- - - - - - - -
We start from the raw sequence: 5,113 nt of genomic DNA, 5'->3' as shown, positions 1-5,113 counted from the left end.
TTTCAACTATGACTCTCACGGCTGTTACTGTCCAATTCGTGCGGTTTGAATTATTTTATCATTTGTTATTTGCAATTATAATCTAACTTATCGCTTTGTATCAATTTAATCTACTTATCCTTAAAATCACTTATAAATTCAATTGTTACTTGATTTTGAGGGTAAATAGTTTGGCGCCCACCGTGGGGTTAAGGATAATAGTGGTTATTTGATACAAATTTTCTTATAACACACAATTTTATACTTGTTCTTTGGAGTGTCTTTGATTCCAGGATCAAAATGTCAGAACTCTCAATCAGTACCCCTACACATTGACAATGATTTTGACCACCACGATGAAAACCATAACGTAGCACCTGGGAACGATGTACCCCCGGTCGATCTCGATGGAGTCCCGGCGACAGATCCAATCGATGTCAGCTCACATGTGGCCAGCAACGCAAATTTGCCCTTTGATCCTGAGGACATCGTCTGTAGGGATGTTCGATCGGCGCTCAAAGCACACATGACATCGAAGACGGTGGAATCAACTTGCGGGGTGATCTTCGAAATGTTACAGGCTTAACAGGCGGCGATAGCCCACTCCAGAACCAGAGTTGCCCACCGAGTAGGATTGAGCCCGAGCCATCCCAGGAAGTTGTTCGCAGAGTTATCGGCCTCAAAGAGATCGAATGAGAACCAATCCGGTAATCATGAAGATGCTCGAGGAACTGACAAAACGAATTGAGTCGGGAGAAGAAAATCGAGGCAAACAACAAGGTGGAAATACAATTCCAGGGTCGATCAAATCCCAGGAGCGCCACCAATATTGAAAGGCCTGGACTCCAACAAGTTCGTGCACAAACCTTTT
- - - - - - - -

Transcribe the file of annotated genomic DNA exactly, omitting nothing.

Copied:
We start from the raw sequence: 5,113 nt of genomic DNA, 5'->3' as shown, positions 1-5,113 counted from the left end.
TTTCAACTATGACTCTCACGGCTGTTACTGTCCAATTCGTGCGGTTTGAATTATTTTATCATTTGTTATTTGCAATTATAATCTAACTTATCGCTTTGTATCAATTTAATCTACTTATCCTTAAAATCACTTATAAATTCAATTGTTACTTGATTTTGAGGGTAAATAGTTTGGCGCCCACCGTGGGGTTAAGGATAATAGTGGTTATTTGATACAAATTTTCTTATAACACACAATTTTATACTTGTTCTTTGGAGTGTCTTTGATTCCAGGATCAAAATGTCAGAACTCTCAATCAGTACCCCTACACATTGACAATGATTTTGACCACCACGATGAAAACCATAACGTAGCACCTGGGAACGATGTACCCCCGGTCGATCTCGATGGAGTCCCGGCGACAGATCCAATCGATGTCAGCTCACATGTGGCCAGCAACGCAAATTTGCCCTTTGATCCTGAGGACATCGTCTGTAGGGATGTTCGATCGGCGCTCAAAGCACACATGACATCGAAGACGGTGGAATCAACTTGCGGGGTGATCTTCGAAATGTTACAGGCTTAACAGGCGGCGATAGCCCACTCCAGAACCAGAGTTGCCCACCGAGTAGGATTGAGCCCGAGCCATCCCAGGAAGTTGTTCGCAGAGTTATCGGCCTCAAAGAGATCGAATGAGAACCAATCCGGTAATCATGAAGATGCTCGAGGAACTGACAAAACGAATTGAGTCGGGAGAAGAAAATCGAGGCAAACAACAAGGTGGAAATACAATTCCAGGGTCGATCAAATCCCAGGAGCGCCACCAATATTGAAAGGCCTGGACTCCAACAAGTTCGTGCACAAACCTTTT